October 31, 2018 | By Dina Smeltz

FOMO: Many Americans Want to Join the Revised TPP Agreement

Australia become the sixth country to ratify the Comprehensive and Progressive Agreement for Trans-Pacific Partnership (CPTPP) this week, following ratification from Canada, Singapore, New Zealand, Japan and Mexico. With Australia’s ratification, the agreement will enter into force on December 30, 2018. The revised agreement was formed among 11 Pacific nations when Trump withdrew the United States from the original Trans-Pacific Partnership; original TPP negotiating members Brunei, Chile, Malaysia, Peru, and Vietnam have yet to officially ratify the new CPTPP agreement.

The deal is being touted as the most important trade agreement reached in more than two decades, with the potential to remove tariffs on an estimated 95% of goods traded between member countries, which have a combined GDP of some $10 trillion. The deal also modernizes previous agreements to reflect the growth of digital trade, services and copyright issues.

President Trump pulled the United States out of the original negotiations last year. But a majority of Americans seem to wish he hadn’t done that. The 2018 Chicago Council Survey, conducted nearly a year after the US withdrew from the agreement, found that a majority of Americans (61%) believe the United States should participate in the Comprehensive and Progressive Agreement for Trans-Pacific Partnership (CPTPP), a trade agreement formed among 11 Pacific nations when Trump withdrew the United States from the original Trans-Pacific Partnership.

A majority of Democrats (76%) and Independents (60%) favor US participation, while Republicans are quite divided (49% oppose, 45% favor). Within the Republican party support, a majority of Republicans with a “very favorable” view of Donald Trump – Trump Republicans – oppose it (37% support, 57% oppose), while a slight majority of all other Republicans – non-Trump Republicans – favor the CPTPP (54% favor, 39% oppose).

In a separate question, a majority of GOP supporters prefer negotiating with one country at a time, which has been President Trump’s stated preference. By contrast, a majority of Democrats prefer negotiating with a group of countries – like the CPTPP negotiations – while Independents are divided between the two options.

For more on American public opinion and US foreign policy, check out the full 2018 Chicago Council Survey report, America Engaged.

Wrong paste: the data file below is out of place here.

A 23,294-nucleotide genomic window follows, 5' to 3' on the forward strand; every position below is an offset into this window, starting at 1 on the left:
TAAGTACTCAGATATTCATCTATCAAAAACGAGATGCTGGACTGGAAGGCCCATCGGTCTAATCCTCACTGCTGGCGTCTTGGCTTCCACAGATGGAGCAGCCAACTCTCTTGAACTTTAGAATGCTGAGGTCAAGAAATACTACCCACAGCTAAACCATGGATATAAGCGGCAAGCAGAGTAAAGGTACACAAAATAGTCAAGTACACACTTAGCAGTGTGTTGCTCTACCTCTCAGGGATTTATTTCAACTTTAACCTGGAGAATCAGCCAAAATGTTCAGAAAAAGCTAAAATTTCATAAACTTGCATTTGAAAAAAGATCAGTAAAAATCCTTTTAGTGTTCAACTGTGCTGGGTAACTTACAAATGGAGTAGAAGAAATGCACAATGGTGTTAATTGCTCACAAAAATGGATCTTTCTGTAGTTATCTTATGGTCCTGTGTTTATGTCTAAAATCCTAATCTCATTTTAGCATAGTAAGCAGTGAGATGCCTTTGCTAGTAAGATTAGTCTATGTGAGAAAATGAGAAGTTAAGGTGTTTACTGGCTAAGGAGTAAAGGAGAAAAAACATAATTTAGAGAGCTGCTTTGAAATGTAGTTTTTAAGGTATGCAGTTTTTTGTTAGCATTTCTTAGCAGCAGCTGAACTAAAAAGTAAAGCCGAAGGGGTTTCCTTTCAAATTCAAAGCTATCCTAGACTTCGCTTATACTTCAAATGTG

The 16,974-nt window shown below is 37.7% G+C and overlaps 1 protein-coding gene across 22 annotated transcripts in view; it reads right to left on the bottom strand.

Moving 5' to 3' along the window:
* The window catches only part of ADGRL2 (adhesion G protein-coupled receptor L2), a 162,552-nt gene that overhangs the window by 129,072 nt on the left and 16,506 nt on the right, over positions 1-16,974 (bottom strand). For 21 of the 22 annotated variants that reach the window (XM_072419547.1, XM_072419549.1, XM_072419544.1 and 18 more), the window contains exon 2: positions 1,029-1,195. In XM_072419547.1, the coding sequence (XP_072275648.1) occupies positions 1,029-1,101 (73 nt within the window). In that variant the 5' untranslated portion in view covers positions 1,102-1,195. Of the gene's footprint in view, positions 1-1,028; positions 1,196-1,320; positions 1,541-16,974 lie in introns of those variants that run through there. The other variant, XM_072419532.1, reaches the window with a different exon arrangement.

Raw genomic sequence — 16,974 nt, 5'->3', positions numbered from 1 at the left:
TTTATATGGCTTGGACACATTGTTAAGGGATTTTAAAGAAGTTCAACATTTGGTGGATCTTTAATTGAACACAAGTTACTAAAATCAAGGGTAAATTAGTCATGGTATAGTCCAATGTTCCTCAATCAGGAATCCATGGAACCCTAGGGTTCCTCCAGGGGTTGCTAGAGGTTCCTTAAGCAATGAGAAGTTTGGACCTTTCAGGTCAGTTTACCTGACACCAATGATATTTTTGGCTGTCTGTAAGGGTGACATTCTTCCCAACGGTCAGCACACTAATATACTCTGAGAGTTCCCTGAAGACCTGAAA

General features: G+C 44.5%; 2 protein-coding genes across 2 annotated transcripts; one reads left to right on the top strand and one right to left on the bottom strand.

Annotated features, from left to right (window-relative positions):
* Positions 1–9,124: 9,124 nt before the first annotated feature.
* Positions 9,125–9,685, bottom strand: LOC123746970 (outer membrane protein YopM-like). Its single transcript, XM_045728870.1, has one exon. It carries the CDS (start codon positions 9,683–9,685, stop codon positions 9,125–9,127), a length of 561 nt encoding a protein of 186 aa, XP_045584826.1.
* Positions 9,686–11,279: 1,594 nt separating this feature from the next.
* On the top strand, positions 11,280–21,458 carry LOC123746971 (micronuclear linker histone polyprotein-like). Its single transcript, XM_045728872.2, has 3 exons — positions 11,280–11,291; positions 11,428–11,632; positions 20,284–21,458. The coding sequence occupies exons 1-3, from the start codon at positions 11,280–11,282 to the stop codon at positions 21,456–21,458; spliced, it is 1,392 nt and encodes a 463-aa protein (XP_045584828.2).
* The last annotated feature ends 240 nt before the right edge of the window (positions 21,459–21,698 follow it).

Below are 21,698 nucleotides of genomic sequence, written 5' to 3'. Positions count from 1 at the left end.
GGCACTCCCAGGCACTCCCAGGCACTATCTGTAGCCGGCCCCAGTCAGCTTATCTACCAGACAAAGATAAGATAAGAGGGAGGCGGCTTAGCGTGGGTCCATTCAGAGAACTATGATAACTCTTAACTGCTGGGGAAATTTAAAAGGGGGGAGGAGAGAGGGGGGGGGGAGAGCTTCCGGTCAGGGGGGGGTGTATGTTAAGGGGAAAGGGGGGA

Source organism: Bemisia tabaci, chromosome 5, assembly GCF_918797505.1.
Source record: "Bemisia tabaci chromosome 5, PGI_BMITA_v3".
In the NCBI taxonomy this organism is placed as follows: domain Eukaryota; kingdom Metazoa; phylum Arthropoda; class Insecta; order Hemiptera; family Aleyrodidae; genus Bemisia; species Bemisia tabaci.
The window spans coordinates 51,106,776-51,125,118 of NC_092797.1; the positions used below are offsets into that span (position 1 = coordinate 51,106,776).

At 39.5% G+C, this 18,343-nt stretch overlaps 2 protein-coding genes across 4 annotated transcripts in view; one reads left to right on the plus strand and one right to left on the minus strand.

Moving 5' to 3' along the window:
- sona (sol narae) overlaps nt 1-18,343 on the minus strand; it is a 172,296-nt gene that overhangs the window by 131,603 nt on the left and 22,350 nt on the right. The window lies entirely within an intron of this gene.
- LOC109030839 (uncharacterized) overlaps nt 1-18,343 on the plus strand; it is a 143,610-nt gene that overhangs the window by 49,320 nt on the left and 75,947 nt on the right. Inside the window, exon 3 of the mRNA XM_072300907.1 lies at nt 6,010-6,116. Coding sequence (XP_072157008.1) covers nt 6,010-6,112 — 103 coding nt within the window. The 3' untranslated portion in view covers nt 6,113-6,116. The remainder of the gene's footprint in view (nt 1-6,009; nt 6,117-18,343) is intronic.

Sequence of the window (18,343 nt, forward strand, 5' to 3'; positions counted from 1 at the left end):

About

The Chicago Council on Global Affairs highlights critical shifts in American public thinking on US foreign policy through public opinion surveys and research conducted under the Lester Crown Center on US Foreign Policy. 

The annual Chicago Council Survey, first conducted in 1974, is a valuable resource for policymakers, academics, media, and the general public. The Council also surveys American leaders in government, business, academia, think tanks, and religious organizations biennially to compare trends in their thinking with overall trends. And collaborating with partner organizations, the survey team periodically conducts parallel surveys of public opinion in other regions of the world to compare with US public opinion. 

The Running Numbers blog features regular commentary and analysis from the Council’s public opinion and US foreign policy research team, including a series of flash polls of a select group of foreign policy experts to assess their opinions on critical foreign policy topics driving the news.

Archive


| By Dina Smeltz

A Second Look at US-Canada Relations

A recent Globe and Mail article referenced new survey data from Nanos Research/UB Survey characterizing a relationship “adrift” between Americans and Canadians. But a closer look at these and other polling numbers show that it’s not so much that Canadians and Americans are losing interest in cooperating. Rather, it appears that publics in both countries are feeling less threatened by security risks and are therefore less likely to support actions that focus on security and terrorism.






| By Dina Smeltz, Craig Kafura

Americans Support Use of Force Against Terrorism

As President Obama prepares to address the nation regarding the threat of the Islamic State of Iraq and Syria (ISIS), Chicago Council Survey results from May 2014 show Americans remain concerned about the threat of international terrorism, though less intensely now than in the past.





| By Dina Smeltz

Russia Reality Check

US-Russia relations appear to be at an all-time low ever since the establishment of the Russian Federation in the fall of 1991.



| By Dina Smeltz

Ann Coulter, the World Cup and What the Polls Show

Conservative columnist Ann Coulter probably didn't watch the US play Belgium on Tuesday afternoon. But that didn't stop her from tweeting: “Doing the job Americans just won’t do: Immigrants fill up roster of ‘U.S.’ soccer team.”